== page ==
By Alexander J. Domino,  AAI
Domino Insurance Agency

Concept for loss of corporate secrets through insecure data storageMost manufacturers today rely on some sort of network system to run their day to day business, which varies from using email applications to shop floor automation. Interruption of these systems or compromised data can be costly to remedy and affects future revenues. Secure infrastructures and policies are typically established to prevent breaches, however it’s difficult to guarantee 100% protection, as seen in the cases of Sony, Home Depot, and Target. Systems and data are an asset, so it’s important to insure against costs of future damages just as you would a home or car.

There are basically two types of cyber liability coverage. First-party coverage insures your own company and systems. Third-party limits provide coverage when a cyber situation affects others, such as employees,
clients, or vendors.

First-party coverage focuses on systems and data. Common expenses include:

  • loss of digital assets (eg. cost of repairing systems, reconstruction of data)
  • business interruption expenses to remedy the situation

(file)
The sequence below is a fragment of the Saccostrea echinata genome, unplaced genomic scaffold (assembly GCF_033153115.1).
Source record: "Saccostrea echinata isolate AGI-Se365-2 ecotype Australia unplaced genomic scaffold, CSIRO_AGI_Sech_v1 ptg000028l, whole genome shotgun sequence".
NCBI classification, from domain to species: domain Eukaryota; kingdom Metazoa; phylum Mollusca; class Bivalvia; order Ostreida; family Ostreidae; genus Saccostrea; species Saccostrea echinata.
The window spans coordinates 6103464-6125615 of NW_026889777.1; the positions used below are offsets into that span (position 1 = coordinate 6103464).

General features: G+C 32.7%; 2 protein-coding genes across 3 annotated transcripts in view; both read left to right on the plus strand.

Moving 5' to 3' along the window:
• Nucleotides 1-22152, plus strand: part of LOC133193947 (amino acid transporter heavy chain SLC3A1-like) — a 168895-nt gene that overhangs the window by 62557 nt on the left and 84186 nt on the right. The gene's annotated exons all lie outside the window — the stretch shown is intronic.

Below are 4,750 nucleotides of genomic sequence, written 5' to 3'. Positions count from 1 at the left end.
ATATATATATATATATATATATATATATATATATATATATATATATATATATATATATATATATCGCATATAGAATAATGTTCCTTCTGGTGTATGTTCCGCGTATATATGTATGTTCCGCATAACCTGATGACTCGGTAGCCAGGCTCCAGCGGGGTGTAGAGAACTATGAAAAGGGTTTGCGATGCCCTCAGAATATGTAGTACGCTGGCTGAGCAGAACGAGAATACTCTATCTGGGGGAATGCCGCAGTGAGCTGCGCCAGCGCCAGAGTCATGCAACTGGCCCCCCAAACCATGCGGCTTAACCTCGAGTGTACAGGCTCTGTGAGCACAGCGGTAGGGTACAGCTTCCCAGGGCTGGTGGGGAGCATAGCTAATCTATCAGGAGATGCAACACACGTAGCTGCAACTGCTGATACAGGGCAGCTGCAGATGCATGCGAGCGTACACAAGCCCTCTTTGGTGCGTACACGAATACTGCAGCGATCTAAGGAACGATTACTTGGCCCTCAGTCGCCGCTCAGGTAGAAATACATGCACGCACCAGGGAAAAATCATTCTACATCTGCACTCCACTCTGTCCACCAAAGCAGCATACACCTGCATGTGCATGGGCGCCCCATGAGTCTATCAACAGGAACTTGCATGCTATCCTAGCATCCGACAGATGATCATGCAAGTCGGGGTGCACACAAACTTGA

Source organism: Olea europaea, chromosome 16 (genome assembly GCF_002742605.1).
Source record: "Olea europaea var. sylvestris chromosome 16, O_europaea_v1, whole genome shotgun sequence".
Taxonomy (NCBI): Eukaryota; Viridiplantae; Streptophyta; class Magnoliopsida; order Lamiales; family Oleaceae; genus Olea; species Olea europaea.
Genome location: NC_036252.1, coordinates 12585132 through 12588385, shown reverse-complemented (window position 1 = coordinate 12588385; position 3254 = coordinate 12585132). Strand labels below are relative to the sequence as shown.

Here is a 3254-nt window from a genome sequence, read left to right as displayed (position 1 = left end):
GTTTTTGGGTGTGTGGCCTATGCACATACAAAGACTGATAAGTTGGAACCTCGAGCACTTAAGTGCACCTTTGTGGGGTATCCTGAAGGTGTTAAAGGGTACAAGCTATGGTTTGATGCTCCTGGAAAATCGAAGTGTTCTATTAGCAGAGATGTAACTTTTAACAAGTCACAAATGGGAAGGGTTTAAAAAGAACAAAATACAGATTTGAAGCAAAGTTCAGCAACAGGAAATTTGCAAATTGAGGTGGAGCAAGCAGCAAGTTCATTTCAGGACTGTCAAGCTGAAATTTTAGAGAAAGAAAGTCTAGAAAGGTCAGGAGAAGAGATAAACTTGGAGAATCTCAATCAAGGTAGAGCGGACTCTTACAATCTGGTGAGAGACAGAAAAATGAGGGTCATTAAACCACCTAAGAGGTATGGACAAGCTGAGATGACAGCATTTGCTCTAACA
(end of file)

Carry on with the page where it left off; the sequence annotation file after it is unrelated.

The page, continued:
• loss of income while systems are down
  • customer notification and credit monitoring
  • forensic investigation
  • public relations

Third-party coverage focuses on security and privacy. Common expenses include:

  • Legal defense for loss of confidential information (including employees and others)
  • Settlements and damages related to use of electronic media
  • Regulatory fines and penalties
  • Crisis services

A cyber liability policy may also include sub-limits for cyber terrorism (groups like anonymous are being considered cyber terrorist by some countries) and cyber extortion (hacker who locks a network and demands ransom). While cyber terrorism situations are less common, cyber extortions are on the rise, small businesses are targets for this type of crime because they are less secure.

The policy costs are dependent on many factors, including the extent of your network security and risk management plan. The broker will negotiate the best rate with the insurance carrier considering aspects such as: 1) doing business outside of the U.S., 2) use of remote access and mobile devices, 3) established cybersecurity risk management plan, 4) business continuity plan, 5) security protocols and physical controls, and 6) type of stored data, as well as others. A broker can be an extension of your risk management team in helping you develop plans for prevention which in turn affords a better policy rate.